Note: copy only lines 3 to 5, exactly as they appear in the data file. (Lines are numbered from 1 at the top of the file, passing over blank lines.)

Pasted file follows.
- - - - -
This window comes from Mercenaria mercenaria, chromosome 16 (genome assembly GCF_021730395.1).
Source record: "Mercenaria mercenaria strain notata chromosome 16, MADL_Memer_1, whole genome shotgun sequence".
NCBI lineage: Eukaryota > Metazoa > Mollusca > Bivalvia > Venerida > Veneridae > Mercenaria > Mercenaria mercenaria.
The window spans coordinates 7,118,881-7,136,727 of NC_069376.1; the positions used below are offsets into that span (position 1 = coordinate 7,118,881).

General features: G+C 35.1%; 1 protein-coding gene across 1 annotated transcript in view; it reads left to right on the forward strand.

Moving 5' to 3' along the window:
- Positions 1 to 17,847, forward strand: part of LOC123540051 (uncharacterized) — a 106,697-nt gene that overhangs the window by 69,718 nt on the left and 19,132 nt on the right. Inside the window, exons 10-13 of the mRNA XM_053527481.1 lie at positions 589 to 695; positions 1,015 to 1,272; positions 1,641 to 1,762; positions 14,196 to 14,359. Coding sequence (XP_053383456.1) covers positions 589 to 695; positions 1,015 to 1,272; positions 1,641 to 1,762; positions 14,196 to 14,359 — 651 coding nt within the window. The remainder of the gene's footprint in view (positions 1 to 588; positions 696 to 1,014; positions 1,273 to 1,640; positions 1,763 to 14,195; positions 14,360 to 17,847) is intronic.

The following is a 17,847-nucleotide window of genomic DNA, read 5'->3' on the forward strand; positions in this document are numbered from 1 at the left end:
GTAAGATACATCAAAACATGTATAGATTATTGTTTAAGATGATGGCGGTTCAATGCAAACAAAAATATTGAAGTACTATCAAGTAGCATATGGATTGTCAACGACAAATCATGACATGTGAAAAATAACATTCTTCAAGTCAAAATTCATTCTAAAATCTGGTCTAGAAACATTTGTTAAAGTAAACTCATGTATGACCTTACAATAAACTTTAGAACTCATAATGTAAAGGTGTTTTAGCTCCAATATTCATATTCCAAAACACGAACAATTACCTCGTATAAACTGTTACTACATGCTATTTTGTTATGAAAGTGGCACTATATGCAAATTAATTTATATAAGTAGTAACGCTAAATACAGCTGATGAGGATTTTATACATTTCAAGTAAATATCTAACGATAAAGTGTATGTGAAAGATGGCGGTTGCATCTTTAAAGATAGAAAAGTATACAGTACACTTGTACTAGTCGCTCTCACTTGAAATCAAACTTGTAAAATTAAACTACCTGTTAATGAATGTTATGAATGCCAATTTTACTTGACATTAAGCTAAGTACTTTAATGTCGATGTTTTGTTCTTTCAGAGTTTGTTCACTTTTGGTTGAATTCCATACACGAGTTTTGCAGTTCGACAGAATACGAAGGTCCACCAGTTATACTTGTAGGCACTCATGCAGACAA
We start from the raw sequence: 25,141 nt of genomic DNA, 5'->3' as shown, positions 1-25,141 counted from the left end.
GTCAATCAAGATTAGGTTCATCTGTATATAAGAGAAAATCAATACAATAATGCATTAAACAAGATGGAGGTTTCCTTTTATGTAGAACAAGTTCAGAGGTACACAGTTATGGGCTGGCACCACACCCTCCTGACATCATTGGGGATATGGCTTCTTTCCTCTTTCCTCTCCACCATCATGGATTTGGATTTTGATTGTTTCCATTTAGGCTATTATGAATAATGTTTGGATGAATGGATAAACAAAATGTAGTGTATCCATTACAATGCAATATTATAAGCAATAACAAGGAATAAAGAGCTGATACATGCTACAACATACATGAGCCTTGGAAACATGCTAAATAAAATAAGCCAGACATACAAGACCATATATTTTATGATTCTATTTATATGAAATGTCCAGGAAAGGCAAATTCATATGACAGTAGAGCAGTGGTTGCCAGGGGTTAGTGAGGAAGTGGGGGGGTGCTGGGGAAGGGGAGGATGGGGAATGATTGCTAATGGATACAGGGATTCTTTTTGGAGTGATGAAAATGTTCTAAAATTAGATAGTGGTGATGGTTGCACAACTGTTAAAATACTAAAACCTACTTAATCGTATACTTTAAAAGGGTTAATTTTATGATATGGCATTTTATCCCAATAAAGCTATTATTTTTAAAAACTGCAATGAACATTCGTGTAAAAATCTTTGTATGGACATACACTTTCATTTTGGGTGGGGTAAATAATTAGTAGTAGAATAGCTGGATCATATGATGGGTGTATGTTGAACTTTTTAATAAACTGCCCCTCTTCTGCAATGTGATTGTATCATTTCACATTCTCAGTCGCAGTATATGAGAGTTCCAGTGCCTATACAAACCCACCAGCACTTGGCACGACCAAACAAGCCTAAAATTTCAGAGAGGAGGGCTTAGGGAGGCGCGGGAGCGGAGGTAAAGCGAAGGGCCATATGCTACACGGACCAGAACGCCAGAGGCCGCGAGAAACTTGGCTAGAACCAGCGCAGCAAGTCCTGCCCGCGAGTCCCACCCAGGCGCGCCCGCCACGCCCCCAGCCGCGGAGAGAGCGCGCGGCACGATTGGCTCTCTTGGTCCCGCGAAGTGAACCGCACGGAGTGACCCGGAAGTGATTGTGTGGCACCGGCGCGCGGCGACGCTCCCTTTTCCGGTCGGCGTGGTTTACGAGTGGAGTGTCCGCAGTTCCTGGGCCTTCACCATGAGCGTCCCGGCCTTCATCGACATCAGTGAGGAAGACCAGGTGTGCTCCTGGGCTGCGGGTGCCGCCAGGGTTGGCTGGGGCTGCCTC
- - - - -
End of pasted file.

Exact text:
NCBI lineage: Eukaryota > Metazoa > Mollusca > Bivalvia > Venerida > Veneridae > Mercenaria > Mercenaria mercenaria.
The window spans coordinates 7,118,881-7,136,727 of NC_069376.1; the positions used below are offsets into that span (position 1 = coordinate 7,118,881).

General features: G+C 35.1%; 1 protein-coding gene across 1 annotated transcript in view; it reads left to right on the forward strand.